Using AI to find the ideal branch location
Dedham Savings was “virtually unknown” to residents of the South Boston neighborhood, commonly referred to as Southie by locals, when it opened a branch there in the fall of 2016, according to the bank’s chief financial officer.
The branch has accumulated some $35 million in deposits, “which we believe is a pretty good amount of growth for a branch that opened less than three years ago,” said Mark Ingalls, who is also Dedham’s chief operating officer.
With $1.5 billion in assets, Dedham’s decision to add a branch in South Boston was aided by a statistical analysis of the area’s economy, population and real estate market from a company run by Michael Purchia.
Now Purchia is combining his expertise in real estate market evaluation with his banking background to launch a fintech named Paramount Financial Technologies. The new company is in a similar business, but it is powered by artificial intelligence and analytics.
“Our strength is bringing market intelligence on geographic markets to answer very specific areas that are important to banks,” said Purchia, Paramount's president.
Purchia co-founded and led a company named Commonwealth Financial Technology, which was sold in 2001 to the commercial real estate firm Brand Partners. “Paramount is really based on the partnerships and relationships we developed back with Commonwealth,” he said.
Banks using Paramount’s data seek to answer three key questions when analyzing current and future branch needs: Where can a bank strategically open new branches to build up core deposits? How can a bank improve the efficiency of its current branch network in the face of digital banking? And where do banks need to spend more effort cultivating business relationships in the communities they serve in order to increase commercial loans?
Since the number of branches is falling nationwide, it might seem surprising for a fintech to seek to specialize in assisting banks with branch expansions. However, Massachusetts lenders are experiencing a mini-boom of branches.
State-chartered credit unions and banks had a combined 1,312 branches at Dec. 31, according to the Massachusetts Division of Banks. That was up 21% from 2014. In fact, the number of branches during that five-year period increased between 3% and 6% each year during that five-year period.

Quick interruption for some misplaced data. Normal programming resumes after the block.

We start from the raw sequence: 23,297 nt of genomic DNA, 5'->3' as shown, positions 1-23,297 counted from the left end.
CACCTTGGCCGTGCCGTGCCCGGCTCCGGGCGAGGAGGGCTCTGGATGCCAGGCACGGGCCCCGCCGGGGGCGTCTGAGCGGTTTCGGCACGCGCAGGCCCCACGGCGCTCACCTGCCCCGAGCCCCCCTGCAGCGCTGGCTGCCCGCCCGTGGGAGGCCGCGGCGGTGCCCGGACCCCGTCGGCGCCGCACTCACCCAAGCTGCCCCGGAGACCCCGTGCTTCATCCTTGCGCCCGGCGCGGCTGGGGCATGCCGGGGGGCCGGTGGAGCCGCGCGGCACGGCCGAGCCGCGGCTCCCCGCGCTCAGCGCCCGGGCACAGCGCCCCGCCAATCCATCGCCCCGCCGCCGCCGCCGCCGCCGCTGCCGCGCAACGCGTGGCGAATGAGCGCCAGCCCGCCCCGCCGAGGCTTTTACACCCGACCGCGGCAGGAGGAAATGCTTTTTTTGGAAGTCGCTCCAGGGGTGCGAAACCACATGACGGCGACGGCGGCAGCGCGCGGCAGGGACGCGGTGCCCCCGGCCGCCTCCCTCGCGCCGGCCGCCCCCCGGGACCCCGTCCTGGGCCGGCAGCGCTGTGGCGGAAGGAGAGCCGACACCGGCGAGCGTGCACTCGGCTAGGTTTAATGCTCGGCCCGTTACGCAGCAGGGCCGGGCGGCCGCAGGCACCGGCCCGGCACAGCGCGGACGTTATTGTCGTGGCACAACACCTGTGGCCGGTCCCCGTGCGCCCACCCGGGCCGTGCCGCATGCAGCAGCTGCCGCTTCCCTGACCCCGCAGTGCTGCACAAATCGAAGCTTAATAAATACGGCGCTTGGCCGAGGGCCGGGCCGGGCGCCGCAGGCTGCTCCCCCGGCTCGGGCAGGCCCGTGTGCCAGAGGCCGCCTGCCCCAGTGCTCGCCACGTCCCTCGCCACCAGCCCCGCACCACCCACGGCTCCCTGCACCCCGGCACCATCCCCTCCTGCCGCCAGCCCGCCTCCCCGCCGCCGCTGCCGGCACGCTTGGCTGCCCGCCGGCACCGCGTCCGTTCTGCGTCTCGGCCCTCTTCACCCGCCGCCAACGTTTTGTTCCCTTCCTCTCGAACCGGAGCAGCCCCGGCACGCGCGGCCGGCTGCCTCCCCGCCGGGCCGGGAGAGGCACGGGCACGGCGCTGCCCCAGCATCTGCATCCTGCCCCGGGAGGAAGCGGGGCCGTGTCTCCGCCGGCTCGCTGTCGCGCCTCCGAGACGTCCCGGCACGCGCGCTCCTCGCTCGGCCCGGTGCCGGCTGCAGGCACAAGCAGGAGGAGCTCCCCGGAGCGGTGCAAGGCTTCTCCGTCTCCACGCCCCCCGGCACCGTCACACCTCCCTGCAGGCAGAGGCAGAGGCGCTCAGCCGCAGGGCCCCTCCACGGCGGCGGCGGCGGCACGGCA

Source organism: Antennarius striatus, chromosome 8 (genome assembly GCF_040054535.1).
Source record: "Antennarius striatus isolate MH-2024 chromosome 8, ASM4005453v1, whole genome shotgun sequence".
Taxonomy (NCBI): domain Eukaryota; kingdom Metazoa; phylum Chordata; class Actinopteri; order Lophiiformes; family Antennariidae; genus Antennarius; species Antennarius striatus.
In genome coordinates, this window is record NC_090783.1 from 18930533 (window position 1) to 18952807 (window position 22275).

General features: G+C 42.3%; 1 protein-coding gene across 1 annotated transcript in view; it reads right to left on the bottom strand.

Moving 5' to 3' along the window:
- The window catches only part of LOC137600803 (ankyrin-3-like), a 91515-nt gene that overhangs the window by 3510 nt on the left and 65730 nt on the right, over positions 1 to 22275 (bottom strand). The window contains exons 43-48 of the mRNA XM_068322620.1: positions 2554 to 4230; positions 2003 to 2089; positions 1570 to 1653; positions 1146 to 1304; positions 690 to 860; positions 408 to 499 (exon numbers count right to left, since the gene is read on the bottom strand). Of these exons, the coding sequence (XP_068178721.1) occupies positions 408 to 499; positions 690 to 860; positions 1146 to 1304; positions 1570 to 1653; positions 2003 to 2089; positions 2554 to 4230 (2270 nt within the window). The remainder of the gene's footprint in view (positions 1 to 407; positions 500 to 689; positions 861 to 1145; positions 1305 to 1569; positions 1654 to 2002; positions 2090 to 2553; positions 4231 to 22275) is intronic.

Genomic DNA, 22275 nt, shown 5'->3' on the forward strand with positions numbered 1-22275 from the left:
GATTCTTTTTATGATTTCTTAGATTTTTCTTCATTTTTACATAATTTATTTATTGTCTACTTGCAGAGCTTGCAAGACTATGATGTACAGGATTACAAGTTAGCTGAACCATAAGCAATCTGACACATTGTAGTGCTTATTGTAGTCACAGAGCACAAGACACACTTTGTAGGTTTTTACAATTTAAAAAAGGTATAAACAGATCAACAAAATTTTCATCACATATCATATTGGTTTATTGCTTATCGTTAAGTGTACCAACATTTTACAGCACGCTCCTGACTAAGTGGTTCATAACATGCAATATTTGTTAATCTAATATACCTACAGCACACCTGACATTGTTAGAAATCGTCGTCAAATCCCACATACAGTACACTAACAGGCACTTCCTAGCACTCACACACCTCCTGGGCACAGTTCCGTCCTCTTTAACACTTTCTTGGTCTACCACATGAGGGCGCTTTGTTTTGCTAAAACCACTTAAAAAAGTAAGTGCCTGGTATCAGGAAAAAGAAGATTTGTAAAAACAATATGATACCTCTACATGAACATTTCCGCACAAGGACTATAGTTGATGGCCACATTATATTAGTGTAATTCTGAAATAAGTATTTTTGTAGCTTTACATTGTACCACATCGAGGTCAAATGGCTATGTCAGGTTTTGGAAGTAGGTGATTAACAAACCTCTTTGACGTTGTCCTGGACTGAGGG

Clearly, there are opportunities for smaller institutions to grow. But there is a catch: the costs involved.
Various industry estimates peg a single branch opening at anywhere between $800,000 to $3 million depending on the cost per square foot, whether a bank is also purchasing the land and market-specific factors.
At such costs, many banks are less willing to gamble on new locations than they once were.
Before the financial crisis, banks would “sprinkle a couple of branches here and there, and some would grow in deposits, and maybe you end up closing a branch or two,” Ingalls said.
“Today, it’s not that easy," he added. "The number of branches is actually starting to fall a bit. Not in every market, but you have to be a little bit more strategic. It’s a lot more expensive to make those mistakes.”
That is one of the reasons Paramount has relationships with real estate companies, Purchia said: so it can assess the costs associated with either buying or leasing a space for a potential new branch.
“Banks make a lot of real estate loans, but they’re not as strong as you would think in terms of their own corporate real estate,” he said.
“So, we’re creating the analytics on commercial real estate and then working with the bank and specific real estate firms” to identify needs, he added.
Paramount’s influence extends beyond the Boston area.
The $898.6 million-asset Newburyport Bank used Purchia's previous company in 2012 to assess expansion beyond Massachusetts and into Portsmouth, N.H., a New England city that has a vibrant downtown area and is home to Southern New Hampshire University.
“We knew we liked the general greater Portsmouth area,” said Tim Felter, Newburyport’s CFO. Paramount "had some great insights into which areas of the city would be best to open a new branch. Some areas made more sense than others.”
Newburyport moved forward and opened two Portsmouth branches in 2012, followed by two more locations in 2018.
“We’re opening another one in two weeks,” Felter said.
He credits Paramount’s market intelligence with the expansion, and as a way for a community bank to use a fintech to cut costs associated with scouting locations.
“We’re a small community bank that’s not in the business of doing these types of things on a regular basis,” Felter said. “You need consultants such as Paramount to help you identify the current resources available.”
Both Dedham Savings and Newburyport Bank also are initial investors in Paramount.
It’s Dedham's first fintech partnership.
“We were willing to throw some money into Paramount, and work with community banks that are dealing with the same issues we’re dealing with,” Ingalls said. “It’s a low-risk, potentially high-reward investment for us.”